In response to the media storm in July 2014 over the idea of a regulatory framework around design standards on multi-residential developments, national president of the Australian Institute of Architects, David Karotkin, released a media statement (reproduced below) supporting the idea of a SEPP65-style code for Victoria – with a couple of caveats.
“The key issue is that the media reports of last week have taken specifics out of a confidential draft document without providing their context. We [the Institute] support the NSW SEPP 65 as a model to look to, and make the point that it’s not just a design code, but a package,” Karotkin said.
“So when SEPP 65 refers to things like apartment sizes (which was the big noise last week in the papers) – they’re guidelines, and as such should be able to applied with some degree of flexibility. So the overall framework allows for innovation – it requires the use of registered architects and has design review panels to assess those areas of innovation that may not strictly adhere to the guides but are found (by design review panels etc) to satisfy the qualitative intent – those proposals could (and should) be endorsed and approved. You could also include developer incentives for good design in any new framework. While there’s broad support for SEPP65, the negative feedback comes around its inflexible application. The key is getting the right people designing these buildings in the first place.”
Apartment Design Standards Matter
A statement by the Australian Institute of Architects
Following last week’s leak of confidential draft apartment design standards from the Office of the Victorian Government Architect (OVGA), there has been much discussion about the future of apartment design in Melbourne and other Australian cities. In particular, some developers have come out against imposing design standards saying they will impact on housing affordability. They say that design standards should be dictated by market forces. News articles have highlighted the high demand for inner-city dwellings and cite examples of high prices being paid to rent sub-standard dwellings in Australia and abroad (including Korean students paying $160/week to live in shipping containers in Sydney).
In reality, developers are motivated by profit not affordability. They seek to build as cheaply as possible and to sell for as much as possible. Fair enough. That is why regulation of minimum standards is essential to protect the interests of occupants now and into the future, long after the developers have taken their profits and moved on. The current high demand for dwellings skews market forces in favour of developers seeking quick profits, so controls are required now more than ever to ensure we do not end up with a poor housing legacy.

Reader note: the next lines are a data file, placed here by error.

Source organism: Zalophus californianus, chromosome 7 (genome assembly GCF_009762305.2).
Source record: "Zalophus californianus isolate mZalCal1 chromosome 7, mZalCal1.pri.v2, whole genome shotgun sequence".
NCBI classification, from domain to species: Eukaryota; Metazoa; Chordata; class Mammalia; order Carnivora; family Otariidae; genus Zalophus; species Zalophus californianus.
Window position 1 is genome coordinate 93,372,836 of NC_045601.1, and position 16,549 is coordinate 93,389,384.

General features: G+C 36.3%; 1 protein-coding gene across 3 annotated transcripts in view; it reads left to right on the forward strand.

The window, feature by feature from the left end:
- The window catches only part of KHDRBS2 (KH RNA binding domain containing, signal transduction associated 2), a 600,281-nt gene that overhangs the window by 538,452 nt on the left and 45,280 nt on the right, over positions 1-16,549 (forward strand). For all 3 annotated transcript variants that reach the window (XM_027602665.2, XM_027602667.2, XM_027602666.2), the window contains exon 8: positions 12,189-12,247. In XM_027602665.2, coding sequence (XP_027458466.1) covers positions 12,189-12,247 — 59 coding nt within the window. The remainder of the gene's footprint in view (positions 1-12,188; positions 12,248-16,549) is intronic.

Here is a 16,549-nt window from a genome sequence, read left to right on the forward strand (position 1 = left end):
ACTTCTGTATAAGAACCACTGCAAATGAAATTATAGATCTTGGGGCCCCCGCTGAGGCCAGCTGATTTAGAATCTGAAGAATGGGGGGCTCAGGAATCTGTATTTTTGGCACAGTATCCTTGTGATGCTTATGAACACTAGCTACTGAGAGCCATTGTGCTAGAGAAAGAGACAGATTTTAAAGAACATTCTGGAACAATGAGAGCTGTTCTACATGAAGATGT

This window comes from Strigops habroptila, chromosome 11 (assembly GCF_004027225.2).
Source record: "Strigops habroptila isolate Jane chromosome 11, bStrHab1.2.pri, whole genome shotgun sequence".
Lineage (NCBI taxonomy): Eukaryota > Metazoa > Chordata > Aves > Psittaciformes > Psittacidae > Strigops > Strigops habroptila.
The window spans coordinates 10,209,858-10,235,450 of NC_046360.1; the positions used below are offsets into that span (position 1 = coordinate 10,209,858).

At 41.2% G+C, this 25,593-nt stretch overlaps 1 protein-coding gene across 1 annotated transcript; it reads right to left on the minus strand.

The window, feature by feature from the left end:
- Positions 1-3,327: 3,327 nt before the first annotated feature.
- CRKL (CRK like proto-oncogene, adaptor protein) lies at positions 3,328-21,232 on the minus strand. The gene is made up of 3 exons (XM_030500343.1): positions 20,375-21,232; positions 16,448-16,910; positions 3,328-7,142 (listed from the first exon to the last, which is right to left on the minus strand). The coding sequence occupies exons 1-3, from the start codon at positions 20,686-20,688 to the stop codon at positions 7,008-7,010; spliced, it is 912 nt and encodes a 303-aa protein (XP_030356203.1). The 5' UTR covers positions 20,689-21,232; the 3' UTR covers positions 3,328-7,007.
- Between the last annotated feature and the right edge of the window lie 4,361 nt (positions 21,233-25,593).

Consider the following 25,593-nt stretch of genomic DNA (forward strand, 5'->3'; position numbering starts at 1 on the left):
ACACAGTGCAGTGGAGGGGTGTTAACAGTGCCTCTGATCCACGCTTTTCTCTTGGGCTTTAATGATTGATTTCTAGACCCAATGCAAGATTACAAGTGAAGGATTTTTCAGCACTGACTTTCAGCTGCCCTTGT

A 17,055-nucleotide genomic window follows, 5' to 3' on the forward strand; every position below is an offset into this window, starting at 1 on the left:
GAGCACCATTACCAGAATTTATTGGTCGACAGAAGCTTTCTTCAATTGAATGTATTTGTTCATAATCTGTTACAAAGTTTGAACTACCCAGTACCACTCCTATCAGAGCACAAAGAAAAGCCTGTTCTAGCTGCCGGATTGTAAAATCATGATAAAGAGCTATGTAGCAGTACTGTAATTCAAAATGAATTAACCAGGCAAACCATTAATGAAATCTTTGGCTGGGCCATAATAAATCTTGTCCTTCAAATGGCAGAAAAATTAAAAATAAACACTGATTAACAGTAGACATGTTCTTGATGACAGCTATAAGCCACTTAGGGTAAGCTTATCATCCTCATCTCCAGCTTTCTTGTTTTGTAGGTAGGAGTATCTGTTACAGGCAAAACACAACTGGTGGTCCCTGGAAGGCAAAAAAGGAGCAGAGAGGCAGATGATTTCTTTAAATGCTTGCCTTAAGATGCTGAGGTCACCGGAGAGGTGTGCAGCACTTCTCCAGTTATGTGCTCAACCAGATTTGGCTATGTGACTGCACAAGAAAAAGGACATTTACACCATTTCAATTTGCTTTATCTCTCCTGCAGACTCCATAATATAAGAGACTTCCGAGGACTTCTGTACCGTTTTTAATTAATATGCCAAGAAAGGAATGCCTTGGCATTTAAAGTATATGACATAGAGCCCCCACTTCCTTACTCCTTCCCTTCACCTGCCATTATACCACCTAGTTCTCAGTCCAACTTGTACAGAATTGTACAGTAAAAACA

The draft is confidential, and while the Australian Institute of Architects (Institute) is not privy to the details of the OVGA draft standards, we are aware that the proposed standards are based on NSW Residential Flat Code which form part of their SEPP65 framework. The Institute supports the SEPP65 model and calls for similar planning legislation to be implemented in all jurisdictions.
It is important to note that SEPP65 contains not only design guidelines, but also the requirement to use registered architects to design multi-storey apartment buildings; the requirement for design review panels and the requirement for ongoing checking that the approved design intent is being maintained through project procurement and construction. The current review of SEPP65 confirms that the legislative package has resulted in improved living standards in NSW and has received broad support from the industry sector and local authorities.
The Institute supports the implementation of design guidelines that will result in improved living standards. Housing affordability can be achieved through innovative design by skilled architects. Affordability includes the cost of ongoing energy consumption and building maintenance (costs that are not borne by the developer), all of which can be reduced through quality design. By adopting SEPP65 style framework, performance based design quality guidelines can be applied in a flexible way to allow innovative design solutions which lead to improved affordability, housing diversity, and improved living standards – now and into the future. And shouldn’t that be the goal for all Australian cities?
Read articles from the 2014 AA Urban Housing on the influence of SEPP 65 on the quality of multi-residential design in New South Wales by Lindsay and Kerry Clare, and Frank Stanisic, and Robert Stent’s article on the contemporary Victorian context.